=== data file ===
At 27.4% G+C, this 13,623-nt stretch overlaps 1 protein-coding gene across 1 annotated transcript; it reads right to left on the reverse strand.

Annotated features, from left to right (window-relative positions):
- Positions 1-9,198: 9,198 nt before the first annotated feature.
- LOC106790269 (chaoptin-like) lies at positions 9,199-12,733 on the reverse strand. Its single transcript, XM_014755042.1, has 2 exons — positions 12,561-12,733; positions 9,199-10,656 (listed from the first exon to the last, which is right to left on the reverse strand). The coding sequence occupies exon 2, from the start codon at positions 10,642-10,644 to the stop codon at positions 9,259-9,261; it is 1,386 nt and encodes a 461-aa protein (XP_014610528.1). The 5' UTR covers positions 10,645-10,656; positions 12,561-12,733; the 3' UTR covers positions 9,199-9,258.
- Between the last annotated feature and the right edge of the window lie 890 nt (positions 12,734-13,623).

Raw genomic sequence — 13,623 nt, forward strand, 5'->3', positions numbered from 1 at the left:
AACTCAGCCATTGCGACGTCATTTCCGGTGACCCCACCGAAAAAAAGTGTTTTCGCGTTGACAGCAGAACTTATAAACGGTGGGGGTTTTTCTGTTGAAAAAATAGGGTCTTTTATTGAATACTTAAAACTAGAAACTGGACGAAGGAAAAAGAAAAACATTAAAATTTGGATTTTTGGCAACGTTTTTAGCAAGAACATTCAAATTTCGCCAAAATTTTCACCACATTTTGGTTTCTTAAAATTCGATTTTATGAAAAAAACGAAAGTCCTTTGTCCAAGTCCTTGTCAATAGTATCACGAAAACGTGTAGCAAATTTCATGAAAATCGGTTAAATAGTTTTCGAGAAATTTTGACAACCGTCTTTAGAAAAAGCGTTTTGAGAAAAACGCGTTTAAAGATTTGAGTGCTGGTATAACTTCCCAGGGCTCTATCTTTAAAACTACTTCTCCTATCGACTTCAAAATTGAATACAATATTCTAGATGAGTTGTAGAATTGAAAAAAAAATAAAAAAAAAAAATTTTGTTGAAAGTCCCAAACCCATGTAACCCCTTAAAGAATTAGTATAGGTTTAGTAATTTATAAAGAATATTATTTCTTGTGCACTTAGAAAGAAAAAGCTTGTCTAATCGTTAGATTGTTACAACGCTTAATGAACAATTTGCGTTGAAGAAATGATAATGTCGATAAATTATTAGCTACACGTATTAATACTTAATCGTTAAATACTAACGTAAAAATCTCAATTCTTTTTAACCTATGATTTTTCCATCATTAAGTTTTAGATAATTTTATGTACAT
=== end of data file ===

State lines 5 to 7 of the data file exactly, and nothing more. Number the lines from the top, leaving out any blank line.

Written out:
- Between the last annotated feature and the right edge of the window lie 890 nt (positions 12,734-13,623).

Raw genomic sequence — 13,623 nt, forward strand, 5'->3', positions numbered from 1 at the left:
AACTCAGCCATTGCGACGTCATTTCCGGTGACCCCACCGAAAAAAAGTGTTTTCGCGTTGACAGCAGAACTTATAAACGGTGGGGGTTTTTCTGTTGAAAAAATAGGGTCTTTTATTGAATACTTAAAACTAGAAACTGGACGAAGGAAAAAGAAAAACATTAAAATTTGGATTTTTGGCAACGTTTTTAGCAAGAACATTCAAATTTCGCCAAAATTTTCACCACATTTTGGTTTCTTAAAATTCGATTTTATGAAAAAAACGAAAGTCCTTTGTCCAAGTCCTTGTCAATAGTATCACGAAAACGTGTAGCAAATTTCATGAAAATCGGTTAAATAGTTTTCGAGAAATTTTGACAACCGTCTTTAGAAAAAGCGTTTTGAGAAAAACGCGTTTAAAGATTTGAGTGCTGGTATAACTTCCCAGGGCTCTATCTTTAAAACTACTTCTCCTATCGACTTCAAAATTGAATACAATATTCTAGATGAGTTGTAGAATTGAAAAAAAAATAAAAAAAAAAAATTTTGTTGAAAGTCCCAAACCCATGTAACCCCTTAAAGAATTAGTATAGGTTTAGTAATTTATAAAGAATATTATTTCTTGTGCACTTAGAAAGAAAAAGCTTGTCTAATCGTTAGATTGTTACAACGCTTAATGAACAATTTGCGTTGAAGAAATGATAATGTCGATAAATTATTAGCTACACGTATTAATACTTAATCGTTAAATACTAACGTAAAAATCTCAATTCTTTTTAACCTATGATTTTTCCATCATTAAGTTTTAGATAATTTTATGTACAT